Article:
representative of the adhesive rather than the mortar under

examination or defects and voids in the mortar surface) a

two-stage application process was used. After accurate

centres and alignment lines were marked on the specimen,

a layer of epoxy resin was applied to the mortar surface

over these markings. The resin filled any surface irregularities and pore spaces. After the epoxy had cured it was

123

522

W. J. Darlington et al.

leaving in situ any resin that had filled irregularities and

pore voids of the mortar along the gauging area. These

areas were then cleaned and neutralised prior to the

application of the strain gauges using the recommended

low temperature curing adhesive. A dataTaker DT8000

data acquisition system recorded the strain, displacement

and force readings at a rate of 20 Hz.

Published data pertaining to laboratory testing of cylinders of rock and rock-like brittle materials with height

to diameter ratios of 2:1 were collected from the published literature. Statistical analysis was carried out on the

new experimental data presented in this paper as well as

the data collected from the literature (as described earlier). The analysis was completed using five different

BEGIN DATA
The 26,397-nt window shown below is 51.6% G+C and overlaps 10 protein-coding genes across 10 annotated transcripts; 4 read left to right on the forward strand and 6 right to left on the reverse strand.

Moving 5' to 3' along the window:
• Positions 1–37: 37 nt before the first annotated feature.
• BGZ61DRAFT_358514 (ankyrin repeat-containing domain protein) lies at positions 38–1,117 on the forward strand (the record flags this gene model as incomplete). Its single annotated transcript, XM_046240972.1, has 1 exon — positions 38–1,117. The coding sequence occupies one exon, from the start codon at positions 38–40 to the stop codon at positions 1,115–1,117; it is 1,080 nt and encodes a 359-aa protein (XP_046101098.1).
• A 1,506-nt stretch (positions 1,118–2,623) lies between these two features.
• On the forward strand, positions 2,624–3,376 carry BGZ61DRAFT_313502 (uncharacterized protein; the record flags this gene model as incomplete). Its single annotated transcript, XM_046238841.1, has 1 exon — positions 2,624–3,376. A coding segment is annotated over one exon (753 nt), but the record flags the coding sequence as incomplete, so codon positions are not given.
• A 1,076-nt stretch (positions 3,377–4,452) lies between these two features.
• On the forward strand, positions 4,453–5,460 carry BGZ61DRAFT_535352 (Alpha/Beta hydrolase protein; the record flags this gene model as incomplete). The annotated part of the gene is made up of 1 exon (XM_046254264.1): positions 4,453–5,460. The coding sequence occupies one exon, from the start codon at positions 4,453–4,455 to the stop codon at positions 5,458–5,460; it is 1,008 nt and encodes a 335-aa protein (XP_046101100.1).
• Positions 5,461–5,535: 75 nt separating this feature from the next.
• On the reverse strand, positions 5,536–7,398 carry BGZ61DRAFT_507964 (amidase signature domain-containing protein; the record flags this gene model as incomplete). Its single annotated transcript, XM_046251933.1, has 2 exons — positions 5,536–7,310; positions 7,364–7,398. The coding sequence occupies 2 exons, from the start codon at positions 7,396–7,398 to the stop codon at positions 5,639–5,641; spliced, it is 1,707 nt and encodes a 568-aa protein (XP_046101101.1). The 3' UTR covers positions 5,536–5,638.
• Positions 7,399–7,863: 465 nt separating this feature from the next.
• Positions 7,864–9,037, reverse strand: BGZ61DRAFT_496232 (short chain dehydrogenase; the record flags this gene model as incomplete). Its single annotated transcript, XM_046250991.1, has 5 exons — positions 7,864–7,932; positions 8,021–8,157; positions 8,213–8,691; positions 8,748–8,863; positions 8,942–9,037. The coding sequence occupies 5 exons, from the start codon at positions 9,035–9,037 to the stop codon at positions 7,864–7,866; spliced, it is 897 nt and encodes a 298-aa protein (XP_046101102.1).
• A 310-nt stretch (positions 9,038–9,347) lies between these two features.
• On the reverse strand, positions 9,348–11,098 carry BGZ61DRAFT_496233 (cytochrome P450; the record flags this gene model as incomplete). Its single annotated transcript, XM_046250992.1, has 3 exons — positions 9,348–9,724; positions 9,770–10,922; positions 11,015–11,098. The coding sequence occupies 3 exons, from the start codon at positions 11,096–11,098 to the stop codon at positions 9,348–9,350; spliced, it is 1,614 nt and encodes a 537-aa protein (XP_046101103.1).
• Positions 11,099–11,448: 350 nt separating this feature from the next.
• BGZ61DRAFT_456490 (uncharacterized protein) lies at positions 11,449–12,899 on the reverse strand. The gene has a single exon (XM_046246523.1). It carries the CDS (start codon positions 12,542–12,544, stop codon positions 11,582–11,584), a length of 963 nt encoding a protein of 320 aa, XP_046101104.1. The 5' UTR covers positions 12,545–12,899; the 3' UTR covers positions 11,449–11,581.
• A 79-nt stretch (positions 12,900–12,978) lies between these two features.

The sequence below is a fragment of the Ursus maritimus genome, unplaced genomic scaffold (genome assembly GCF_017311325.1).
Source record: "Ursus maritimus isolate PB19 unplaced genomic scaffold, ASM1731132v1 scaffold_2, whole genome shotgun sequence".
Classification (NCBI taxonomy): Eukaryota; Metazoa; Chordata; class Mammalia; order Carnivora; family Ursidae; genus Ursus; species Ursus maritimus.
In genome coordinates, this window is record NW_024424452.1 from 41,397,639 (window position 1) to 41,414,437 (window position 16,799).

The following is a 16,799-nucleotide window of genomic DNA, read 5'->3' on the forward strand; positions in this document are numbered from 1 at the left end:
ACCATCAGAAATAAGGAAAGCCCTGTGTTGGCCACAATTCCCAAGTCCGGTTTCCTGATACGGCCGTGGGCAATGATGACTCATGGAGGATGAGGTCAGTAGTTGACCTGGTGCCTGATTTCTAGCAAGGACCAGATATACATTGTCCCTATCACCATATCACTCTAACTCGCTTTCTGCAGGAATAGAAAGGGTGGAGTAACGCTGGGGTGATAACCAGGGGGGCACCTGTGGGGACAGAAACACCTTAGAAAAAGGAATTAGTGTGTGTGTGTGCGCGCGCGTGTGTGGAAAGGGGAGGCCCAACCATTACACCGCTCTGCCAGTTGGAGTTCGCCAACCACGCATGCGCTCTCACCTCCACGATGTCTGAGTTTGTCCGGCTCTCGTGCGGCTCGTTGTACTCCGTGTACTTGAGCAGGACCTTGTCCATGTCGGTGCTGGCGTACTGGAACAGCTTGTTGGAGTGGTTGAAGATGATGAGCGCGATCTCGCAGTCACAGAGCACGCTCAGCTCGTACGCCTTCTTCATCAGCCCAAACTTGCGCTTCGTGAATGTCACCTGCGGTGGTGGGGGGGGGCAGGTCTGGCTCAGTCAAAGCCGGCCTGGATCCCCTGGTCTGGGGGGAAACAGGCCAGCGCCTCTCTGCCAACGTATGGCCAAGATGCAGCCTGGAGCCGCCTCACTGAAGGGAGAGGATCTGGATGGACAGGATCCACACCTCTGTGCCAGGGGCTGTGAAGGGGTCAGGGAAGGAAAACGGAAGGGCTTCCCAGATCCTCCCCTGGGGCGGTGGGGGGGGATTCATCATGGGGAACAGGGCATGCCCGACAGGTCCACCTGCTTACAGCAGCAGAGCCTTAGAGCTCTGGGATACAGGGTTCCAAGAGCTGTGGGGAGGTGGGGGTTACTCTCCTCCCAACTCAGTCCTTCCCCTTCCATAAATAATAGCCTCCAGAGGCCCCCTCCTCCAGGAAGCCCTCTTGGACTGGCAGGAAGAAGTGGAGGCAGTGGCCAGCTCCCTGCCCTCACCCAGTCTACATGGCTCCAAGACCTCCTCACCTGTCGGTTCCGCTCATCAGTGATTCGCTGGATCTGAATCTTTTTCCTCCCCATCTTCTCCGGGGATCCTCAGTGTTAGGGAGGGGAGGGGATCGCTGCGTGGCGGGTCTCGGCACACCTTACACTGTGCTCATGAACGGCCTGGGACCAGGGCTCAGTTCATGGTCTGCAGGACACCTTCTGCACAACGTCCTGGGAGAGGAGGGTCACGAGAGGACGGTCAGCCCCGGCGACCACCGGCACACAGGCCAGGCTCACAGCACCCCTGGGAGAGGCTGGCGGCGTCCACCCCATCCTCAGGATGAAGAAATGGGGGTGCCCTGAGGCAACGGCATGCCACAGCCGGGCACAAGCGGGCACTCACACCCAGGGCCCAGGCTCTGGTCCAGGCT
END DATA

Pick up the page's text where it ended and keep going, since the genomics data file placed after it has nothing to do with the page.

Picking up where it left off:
relational forms comprising a linear relationship between

UCS and diameter, a linear relationship between UCS and

1/diameter, a power relationship in the form of Hoek and

Brown (1980) relationship (i.e. a power relationship

between UCS and 1/diameter), the MFSL relationship

(Carpinteri et al. 1995) and an exponential relationship

between UCS and diameter. This comprehensive series of

statistical analysis had two aims. Firstly, to assess the

applicability of the currently accepted Hoek and Brown

(1980) relationship and the similar Cunha (1990) relationships for rock strength variation with specimen size.

Secondly, to explore the goodness of fit of other relational

forms.

Using simple transformations, all the commonly used

theoretical and empirical relationships along with other

mathematical forms to describe the strengthsize effect

could be reduced to linear equations enabling the use of

linear regression analysis methods. In addition to calculating the coefficients of the different relational forms, R2